Given the following information, what is the probability that they will have a daughter with hemophilia?

Hemophilia is caused by several genetic factors; one, a recessive allele of an X-linked gene, is the subject of this problem. Assume that a man with hemophilia marries a normal woman whose father had hemophilia.

1 Answer

Answer:

50%

Explanation:

Let's set up this problem this way:

We're working with the operation of a recessive gene. You may have seen a similar set up for working out the probability of having Brown eyes vs blue eyes (the B in Brown is in caps for being the dominant gene and the b in blue is lower case for being recessive). (NOTE - just like with hemophilia, there are many different causes behind eye colour but in a quick calculation, this works).

The gene for eye colour comes from two sources - Mom and Dad. Mom contributes a gene and Dad contributes the other gene and the result will determine eye colour.

The gene they contribute to the makeup of their child is dependent on their genetic makeup. Both parents either give a B or a b to the child and the result is that the child will have 2 genes and the possibilities are:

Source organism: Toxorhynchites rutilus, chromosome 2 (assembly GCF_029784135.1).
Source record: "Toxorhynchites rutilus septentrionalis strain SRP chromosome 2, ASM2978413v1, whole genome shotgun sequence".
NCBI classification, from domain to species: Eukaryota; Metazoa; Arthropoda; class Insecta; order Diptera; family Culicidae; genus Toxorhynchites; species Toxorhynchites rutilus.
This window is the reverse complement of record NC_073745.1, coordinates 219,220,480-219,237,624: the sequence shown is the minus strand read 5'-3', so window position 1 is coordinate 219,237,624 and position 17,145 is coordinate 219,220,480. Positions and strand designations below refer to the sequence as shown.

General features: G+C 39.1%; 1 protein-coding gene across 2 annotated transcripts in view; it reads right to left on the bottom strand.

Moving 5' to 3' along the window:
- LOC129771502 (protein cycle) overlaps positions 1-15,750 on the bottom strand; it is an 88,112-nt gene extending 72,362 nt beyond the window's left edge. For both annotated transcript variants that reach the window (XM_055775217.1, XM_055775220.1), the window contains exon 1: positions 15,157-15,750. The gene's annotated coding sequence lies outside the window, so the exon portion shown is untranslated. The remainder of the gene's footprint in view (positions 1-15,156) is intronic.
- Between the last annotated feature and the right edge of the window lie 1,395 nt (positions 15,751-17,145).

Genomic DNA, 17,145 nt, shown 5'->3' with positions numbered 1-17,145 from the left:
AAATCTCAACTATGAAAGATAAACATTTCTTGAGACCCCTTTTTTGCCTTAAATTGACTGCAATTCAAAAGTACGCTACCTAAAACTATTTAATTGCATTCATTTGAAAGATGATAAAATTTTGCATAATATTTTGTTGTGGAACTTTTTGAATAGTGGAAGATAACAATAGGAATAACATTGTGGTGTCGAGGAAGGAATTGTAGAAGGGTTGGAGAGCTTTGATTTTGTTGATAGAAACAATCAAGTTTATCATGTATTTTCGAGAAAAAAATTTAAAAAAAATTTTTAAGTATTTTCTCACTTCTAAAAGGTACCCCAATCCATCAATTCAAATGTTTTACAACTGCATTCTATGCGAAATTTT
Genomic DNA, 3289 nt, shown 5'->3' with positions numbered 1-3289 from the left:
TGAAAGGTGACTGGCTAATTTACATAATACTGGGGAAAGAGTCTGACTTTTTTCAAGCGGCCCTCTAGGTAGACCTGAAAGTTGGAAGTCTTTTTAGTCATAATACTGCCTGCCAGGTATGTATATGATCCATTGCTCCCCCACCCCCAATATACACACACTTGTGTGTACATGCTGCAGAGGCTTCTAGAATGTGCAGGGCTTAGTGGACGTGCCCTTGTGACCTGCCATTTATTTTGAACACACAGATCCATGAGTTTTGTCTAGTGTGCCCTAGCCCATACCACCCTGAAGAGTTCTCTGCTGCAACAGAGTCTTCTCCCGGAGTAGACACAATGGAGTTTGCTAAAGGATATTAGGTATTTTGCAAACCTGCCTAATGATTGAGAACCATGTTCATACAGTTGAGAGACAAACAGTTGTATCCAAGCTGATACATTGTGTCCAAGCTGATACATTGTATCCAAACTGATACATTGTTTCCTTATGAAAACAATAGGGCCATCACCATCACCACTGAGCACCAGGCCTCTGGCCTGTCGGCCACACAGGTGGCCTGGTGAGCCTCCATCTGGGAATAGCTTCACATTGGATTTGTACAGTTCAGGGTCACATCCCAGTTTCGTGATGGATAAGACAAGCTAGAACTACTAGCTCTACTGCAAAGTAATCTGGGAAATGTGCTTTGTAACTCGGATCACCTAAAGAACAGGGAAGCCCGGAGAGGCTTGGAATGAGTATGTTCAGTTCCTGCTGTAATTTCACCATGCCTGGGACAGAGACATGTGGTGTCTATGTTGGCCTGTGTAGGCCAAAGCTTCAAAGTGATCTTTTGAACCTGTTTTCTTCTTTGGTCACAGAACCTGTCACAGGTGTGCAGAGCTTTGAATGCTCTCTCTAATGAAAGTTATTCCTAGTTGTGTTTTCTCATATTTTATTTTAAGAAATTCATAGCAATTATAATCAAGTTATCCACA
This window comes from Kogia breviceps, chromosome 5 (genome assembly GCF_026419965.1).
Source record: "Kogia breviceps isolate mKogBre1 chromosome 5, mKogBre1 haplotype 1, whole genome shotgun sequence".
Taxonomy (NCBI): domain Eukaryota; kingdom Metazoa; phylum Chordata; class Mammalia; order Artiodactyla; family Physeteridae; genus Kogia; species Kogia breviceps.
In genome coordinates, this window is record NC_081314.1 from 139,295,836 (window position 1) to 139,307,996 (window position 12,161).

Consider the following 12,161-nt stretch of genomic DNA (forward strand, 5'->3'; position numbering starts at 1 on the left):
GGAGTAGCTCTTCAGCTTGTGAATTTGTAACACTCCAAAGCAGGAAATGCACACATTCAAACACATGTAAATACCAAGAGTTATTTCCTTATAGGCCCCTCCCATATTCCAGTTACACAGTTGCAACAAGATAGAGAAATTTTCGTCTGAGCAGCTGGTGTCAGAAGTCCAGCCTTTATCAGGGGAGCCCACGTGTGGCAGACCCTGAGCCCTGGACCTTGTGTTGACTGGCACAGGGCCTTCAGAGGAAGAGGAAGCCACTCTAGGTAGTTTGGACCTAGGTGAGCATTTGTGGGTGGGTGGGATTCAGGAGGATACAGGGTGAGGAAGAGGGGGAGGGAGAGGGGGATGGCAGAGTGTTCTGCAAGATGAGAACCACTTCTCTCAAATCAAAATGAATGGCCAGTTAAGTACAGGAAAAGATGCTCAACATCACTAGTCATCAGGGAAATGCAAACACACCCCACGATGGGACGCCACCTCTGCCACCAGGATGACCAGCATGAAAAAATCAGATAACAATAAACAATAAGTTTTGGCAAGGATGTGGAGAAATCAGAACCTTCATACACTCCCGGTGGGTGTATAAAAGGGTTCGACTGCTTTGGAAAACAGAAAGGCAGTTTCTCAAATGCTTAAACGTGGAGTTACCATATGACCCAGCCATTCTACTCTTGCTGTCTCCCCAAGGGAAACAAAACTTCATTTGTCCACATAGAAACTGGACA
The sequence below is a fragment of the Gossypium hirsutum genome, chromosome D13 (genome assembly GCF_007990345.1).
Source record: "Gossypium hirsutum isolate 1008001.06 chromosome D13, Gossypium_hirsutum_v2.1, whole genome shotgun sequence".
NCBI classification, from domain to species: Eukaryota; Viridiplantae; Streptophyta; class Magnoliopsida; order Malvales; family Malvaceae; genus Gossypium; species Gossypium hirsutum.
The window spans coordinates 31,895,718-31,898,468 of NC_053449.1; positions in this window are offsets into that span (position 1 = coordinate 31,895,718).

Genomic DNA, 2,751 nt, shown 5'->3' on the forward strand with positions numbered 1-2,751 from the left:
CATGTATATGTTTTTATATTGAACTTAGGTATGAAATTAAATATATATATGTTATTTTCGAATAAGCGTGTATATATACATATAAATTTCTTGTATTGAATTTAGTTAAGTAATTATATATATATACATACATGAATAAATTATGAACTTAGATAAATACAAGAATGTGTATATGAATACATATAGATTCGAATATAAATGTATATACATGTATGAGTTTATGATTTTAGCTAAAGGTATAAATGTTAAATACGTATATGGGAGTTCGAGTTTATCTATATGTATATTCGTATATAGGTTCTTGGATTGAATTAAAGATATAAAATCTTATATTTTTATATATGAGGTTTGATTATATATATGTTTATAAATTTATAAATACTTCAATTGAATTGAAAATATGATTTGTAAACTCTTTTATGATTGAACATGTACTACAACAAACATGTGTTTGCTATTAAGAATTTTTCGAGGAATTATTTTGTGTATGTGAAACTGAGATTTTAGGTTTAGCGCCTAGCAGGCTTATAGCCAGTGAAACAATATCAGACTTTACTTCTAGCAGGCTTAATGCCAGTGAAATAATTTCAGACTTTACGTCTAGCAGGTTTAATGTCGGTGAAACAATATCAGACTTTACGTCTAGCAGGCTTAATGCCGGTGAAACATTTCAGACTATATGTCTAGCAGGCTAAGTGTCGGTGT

BB
Bb
bB
bb

If the child has a B in their genetic makeup, they will have Brown eyes. If they are both b then the child will have blue eyes.

The genetic makeup of the parents is a big determinant as to what is contributed. If someone has blue eyes, that is has a genetic makeup of "bb", they will contribute a b gene. If the parent has Brown eyes, they could have a genetic makeup of BB or Bb. If we know the makeup of the parent, say for instance know for certain they are BB, then we'll know they will throw a B gene. But if they are Bb, it's 50/50 what they'll throw.

Ok - with that background we can tackle the question.

Let's say that the hemophilia gene is marked "h". The gene for no hemophilia is "H" - if the H is present, the child will not have hemophilia.

We know the child gets their genetic makeup from Mom and Dad. What genetic makeups do they have?

Dad is easy - he has hemophilia and so his genetic makeup is "hh". He will contribute an "h" gene.

Mom is normal but her father was a hemophiliac, so we know her genetic makeup is Hh (she is normal so has at least one H in her makeup, but with her dad being a hemophiliac, there is an h from her father in the makeup.)

So it's 50/50 on whether she contributes an H or an h.

So let's run out the possibilities (I've added subscripts to keep track of the genes from each parent):

#H_(M1)h_(D1)#
#H_(M1)h_(D2)#
#h_(M2)h_(D1)#
#h_(M2)h_(D2)#

And we have a 50% chance that the child will have hemophilia.